If you want youth to get more connected with church, don’t leave it up to them. That’s not how Jesus works, and that’s not how He expects His church to work either. He didn’t ask you if you wanted to be saved, He just did it. We shouldn’t wait for youth to decide that maybe they want to get a little more church in their lives either. We, as the church, pursue a relationship with them and continue to invite them into a closer relationship with the body of believers. Let me share two real practical ways we’re trying to do this where I’m at:
Invite Visitors Back
Pretty simple, huh? When a teen who hasn’t been here before comes to an event at our church, we call them up and invite them back. I like to use phone calls because it’s more personal than text or email, even if I have to leave a message. The human voice can communicate much more emotion than a text message–emoticons notwithstanding. Often, I like to make these calls myself because I know that visitors have seen me since I address our entire group every Wednesday night. Kids may or may not remember other adults who worked with specific small groups, but they remember the guy who was in front of everyone. When I call, I make sure to do three things: (1) thank them for coming; (2) invite them back; (3) ask them if they have any questions. It’s pretty simple, but kids are impressed when you take the time to do it. Some kids don’t get a lot of “thank-you’s” from adults, so that call can mean a lot.
Invite AWOLs Back
AWOL = Absent WithOut Leave. When youth who’ve been coming don’t show up, they’re AWOL, and you need to find out why. Satan wants Christians to disconnect from church. It’s nearly impossible to remain strong in faith when a person is disconnected from the church. When youth start not showing up for church or youth events they need someone to call them back. When I call these youth, these are the five things I fit into our conversation: (1) I missed you last night/week/whenever; (2) is everything OK?; (3) I want to make sure you’re being fed in your faith, and I get concerned when you miss out on church/youth group/etc; (4) How can I pray for you?; (5) I want to see you at church this Sunday/ youth group on Wed. If they have a specific prayer request I’ll often pray with them while we’re on the phone.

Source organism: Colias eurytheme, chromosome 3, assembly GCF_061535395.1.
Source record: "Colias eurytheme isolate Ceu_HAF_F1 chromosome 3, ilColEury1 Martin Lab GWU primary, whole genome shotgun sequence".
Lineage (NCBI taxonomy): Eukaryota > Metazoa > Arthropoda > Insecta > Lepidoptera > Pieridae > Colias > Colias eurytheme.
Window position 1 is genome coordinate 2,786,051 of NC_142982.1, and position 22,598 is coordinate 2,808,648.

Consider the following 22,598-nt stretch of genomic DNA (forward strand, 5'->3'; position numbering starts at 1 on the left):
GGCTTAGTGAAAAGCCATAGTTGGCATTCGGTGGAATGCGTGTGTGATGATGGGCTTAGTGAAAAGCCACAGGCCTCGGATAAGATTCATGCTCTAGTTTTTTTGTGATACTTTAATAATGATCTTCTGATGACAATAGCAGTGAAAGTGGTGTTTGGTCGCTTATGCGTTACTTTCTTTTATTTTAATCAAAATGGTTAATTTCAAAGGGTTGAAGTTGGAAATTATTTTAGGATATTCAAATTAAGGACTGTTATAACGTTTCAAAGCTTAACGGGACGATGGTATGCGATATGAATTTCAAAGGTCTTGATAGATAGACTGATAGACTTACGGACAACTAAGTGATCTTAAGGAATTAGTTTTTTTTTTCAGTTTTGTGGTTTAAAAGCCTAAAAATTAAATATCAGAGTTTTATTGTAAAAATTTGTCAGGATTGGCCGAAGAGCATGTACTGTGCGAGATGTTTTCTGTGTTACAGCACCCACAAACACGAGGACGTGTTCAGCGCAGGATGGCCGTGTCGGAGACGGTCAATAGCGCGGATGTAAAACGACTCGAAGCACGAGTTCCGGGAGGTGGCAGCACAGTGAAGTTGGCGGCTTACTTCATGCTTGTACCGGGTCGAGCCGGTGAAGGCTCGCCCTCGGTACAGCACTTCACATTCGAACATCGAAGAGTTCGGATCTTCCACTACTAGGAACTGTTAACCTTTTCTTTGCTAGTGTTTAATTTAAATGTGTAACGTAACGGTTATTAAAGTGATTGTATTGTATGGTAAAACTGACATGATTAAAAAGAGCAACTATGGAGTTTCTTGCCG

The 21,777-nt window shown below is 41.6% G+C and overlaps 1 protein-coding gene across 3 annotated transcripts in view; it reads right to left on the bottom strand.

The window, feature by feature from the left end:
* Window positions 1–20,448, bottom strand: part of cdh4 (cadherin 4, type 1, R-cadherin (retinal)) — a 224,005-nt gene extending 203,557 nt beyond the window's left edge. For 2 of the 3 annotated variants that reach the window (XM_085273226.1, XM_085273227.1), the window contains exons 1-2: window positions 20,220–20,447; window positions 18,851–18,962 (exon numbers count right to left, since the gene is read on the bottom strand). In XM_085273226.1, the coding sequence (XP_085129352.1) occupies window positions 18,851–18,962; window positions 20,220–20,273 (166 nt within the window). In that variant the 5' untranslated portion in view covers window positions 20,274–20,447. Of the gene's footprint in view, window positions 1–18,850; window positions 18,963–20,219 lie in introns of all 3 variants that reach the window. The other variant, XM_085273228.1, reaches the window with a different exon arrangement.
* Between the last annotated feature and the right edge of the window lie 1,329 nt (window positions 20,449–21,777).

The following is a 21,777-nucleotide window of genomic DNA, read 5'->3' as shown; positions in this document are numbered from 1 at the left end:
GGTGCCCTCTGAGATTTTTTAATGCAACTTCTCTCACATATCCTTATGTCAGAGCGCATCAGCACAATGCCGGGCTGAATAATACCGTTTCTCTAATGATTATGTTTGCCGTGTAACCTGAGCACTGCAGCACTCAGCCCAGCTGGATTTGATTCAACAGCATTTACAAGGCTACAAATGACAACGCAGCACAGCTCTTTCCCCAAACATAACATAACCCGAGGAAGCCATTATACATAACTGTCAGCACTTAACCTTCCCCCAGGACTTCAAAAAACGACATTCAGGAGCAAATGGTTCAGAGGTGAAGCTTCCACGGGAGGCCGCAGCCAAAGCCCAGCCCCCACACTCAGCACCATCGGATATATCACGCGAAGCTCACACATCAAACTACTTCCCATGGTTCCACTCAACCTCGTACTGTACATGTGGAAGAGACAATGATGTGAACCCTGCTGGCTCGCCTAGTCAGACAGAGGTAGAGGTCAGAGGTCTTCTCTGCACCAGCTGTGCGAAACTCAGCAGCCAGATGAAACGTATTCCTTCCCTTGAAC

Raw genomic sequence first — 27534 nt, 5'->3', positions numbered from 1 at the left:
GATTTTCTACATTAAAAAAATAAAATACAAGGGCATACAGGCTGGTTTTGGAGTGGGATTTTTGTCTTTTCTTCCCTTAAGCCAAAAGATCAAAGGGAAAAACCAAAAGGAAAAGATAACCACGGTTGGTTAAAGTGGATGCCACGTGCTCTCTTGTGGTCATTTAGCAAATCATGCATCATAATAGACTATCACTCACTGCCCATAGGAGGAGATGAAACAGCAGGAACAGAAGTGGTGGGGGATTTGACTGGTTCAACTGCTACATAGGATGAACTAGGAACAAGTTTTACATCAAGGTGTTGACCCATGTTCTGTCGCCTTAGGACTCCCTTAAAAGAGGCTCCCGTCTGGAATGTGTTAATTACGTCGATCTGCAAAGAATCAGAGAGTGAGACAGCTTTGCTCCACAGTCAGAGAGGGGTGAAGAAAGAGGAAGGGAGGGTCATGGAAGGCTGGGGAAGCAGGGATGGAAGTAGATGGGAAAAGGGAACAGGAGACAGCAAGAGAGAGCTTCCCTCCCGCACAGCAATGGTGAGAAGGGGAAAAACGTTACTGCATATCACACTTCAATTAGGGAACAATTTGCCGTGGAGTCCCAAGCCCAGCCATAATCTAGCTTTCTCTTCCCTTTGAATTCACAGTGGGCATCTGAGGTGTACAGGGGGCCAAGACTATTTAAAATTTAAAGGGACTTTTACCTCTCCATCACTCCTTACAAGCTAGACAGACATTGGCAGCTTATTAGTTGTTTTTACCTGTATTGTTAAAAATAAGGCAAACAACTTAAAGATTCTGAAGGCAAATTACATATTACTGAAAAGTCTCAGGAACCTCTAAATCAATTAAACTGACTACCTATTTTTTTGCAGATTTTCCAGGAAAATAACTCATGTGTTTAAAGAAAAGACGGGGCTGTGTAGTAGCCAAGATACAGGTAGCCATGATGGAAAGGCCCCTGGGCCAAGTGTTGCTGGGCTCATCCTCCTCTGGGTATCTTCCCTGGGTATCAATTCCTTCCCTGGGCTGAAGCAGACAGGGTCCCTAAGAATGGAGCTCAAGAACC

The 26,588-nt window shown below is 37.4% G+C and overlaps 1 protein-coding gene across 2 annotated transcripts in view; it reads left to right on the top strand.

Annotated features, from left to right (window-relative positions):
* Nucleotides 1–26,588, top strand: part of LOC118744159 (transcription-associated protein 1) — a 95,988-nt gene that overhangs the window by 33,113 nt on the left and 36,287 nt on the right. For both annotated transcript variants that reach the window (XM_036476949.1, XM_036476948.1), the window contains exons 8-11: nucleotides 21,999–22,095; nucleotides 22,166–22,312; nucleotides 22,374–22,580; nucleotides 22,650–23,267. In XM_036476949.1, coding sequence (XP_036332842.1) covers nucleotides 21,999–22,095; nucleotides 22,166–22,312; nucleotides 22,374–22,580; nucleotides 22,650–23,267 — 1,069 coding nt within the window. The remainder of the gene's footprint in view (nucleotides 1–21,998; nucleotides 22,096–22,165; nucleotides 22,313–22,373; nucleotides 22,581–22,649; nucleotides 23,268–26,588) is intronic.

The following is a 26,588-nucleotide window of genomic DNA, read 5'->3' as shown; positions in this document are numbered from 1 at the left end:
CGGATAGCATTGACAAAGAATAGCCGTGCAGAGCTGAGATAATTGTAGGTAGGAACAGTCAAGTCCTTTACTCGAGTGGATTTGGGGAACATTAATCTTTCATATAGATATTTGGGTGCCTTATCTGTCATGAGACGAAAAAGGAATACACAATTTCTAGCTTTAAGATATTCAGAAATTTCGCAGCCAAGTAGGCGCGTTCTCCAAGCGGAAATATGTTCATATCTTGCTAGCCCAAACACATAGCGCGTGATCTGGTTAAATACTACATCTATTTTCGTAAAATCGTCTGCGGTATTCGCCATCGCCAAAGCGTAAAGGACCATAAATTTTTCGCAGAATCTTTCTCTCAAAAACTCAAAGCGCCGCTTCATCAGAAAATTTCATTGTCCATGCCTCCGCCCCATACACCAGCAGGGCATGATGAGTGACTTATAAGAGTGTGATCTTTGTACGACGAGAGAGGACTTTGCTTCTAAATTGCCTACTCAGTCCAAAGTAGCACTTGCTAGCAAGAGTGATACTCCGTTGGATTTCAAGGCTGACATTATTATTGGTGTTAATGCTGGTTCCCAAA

If you’re going to make these calls (and I hope you do), you’ll have to collect contact information from youth. Use a check-in process, but make sure that expectations are the same for your regulars and your guests. Differences which make guests stand out are counter-productive to outreach.
When you make your calls, be confident. Most youth will feel a little weird getting an unexpected call from an adult. Most of my phone conversations like these last less than two minutes. If we get into questions or topics which need more time, they usually warrant a face-to-face conversation. If that’s what’s needed I’ll talk longer on the phone, but we’ll also set a time to meet in person.
So who was at your last youth event? Did you see any new faces? Who was missing? Who have you only seen once or twice since the school year started? If you can answer those questions, you’ve got a place to start. Don’t leave it up to them. Call those kids and invite them back!
Published October 2012